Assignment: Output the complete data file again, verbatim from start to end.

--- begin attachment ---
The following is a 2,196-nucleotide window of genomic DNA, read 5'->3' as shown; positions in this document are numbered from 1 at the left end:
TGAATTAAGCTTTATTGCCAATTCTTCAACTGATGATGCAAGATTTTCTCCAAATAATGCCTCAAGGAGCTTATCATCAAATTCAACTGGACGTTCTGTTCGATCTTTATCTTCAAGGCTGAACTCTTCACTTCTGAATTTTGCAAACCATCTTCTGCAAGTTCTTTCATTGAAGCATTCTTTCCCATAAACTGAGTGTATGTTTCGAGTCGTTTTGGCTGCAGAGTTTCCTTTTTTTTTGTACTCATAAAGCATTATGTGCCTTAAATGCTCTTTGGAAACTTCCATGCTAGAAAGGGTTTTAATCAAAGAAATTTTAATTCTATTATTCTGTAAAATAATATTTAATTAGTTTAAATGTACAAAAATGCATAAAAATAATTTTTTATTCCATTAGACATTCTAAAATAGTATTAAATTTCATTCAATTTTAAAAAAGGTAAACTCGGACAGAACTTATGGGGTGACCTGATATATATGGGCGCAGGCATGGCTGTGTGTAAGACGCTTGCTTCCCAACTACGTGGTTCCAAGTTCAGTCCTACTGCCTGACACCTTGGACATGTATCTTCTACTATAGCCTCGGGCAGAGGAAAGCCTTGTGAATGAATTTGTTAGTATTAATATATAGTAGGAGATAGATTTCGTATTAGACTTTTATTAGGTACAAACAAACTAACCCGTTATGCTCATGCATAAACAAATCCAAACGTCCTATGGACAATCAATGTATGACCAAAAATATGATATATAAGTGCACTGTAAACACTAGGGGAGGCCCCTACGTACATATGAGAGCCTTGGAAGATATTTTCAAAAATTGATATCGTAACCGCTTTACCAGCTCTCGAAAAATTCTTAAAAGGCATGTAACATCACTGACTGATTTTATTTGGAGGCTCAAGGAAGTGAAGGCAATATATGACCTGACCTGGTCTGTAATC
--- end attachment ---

The following is a 2,196-nucleotide window of genomic DNA, read 5'->3' as shown; positions in this document are numbered from 1 at the left end:
TGAATTAAGCTTTATTGCCAATTCTTCAACTGATGATGCAAGATTTTCTCCAAATAATGCCTCAAGGAGCTTATCATCAAATTCAACTGGACGTTCTGTTCGATCTTTATCTTCAAGGCTGAACTCTTCACTTCTGAATTTTGCAAACCATCTTCTGCAAGTTCTTTCATTGAAGCATTCTTTCCCATAAACTGAGTGTATGTTTCGAGTCGTTTTGGCTGCAGAGTTTCCTTTTTTTTTGTACTCATAAAGCATTATGTGCCTTAAATGCTCTTTGGAAACTTCCATGCTAGAAAGGGTTTTAATCAAAGAAATTTTAATTCTATTATTCTGTAAAATAATATTTAATTAGTTTAAATGTACAAAAATGCATAAAAATAATTTTTTATTCCATTAGACATTCTAAAATAGTATTAAATTTCATTCAATTTTAAAAAAGGTAAACTCGGACAGAACTTATGGGGTGACCTGATATATATGGGCGCAGGCATGGCTGTGTGTAAGACGCTTGCTTCCCAACTACGTGGTTCCAAGTTCAGTCCTACTGCCTGACACCTTGGACATGTATCTTCTACTATAGCCTCGGGCAGAGGAAAGCCTTGTGAATGAATTTGTTAGTATTAATATATAGTAGGAGATAGATTTCGTATTAGACTTTTATTAGGTACAAACAAACTAACCCGTTATGCTCATGCATAAACAAATCCAAACGTCCTATGGACAATCAATGTATGACCAAAAATATGATATATAAGTGCACTGTAAACACTAGGGGAGGCCCCTACGTACATATGAGAGCCTTGGAAGATATTTTCAAAAATTGATATCGTAACCGCTTTACCAGCTCTCGAAAAATTCTTAAAAGGCATGTAACATCACTGACTGATTTTATTTGGAGGCTCAAGGAAGTGAAGGCAATATATGACCTGACCTGGTCTGTAATC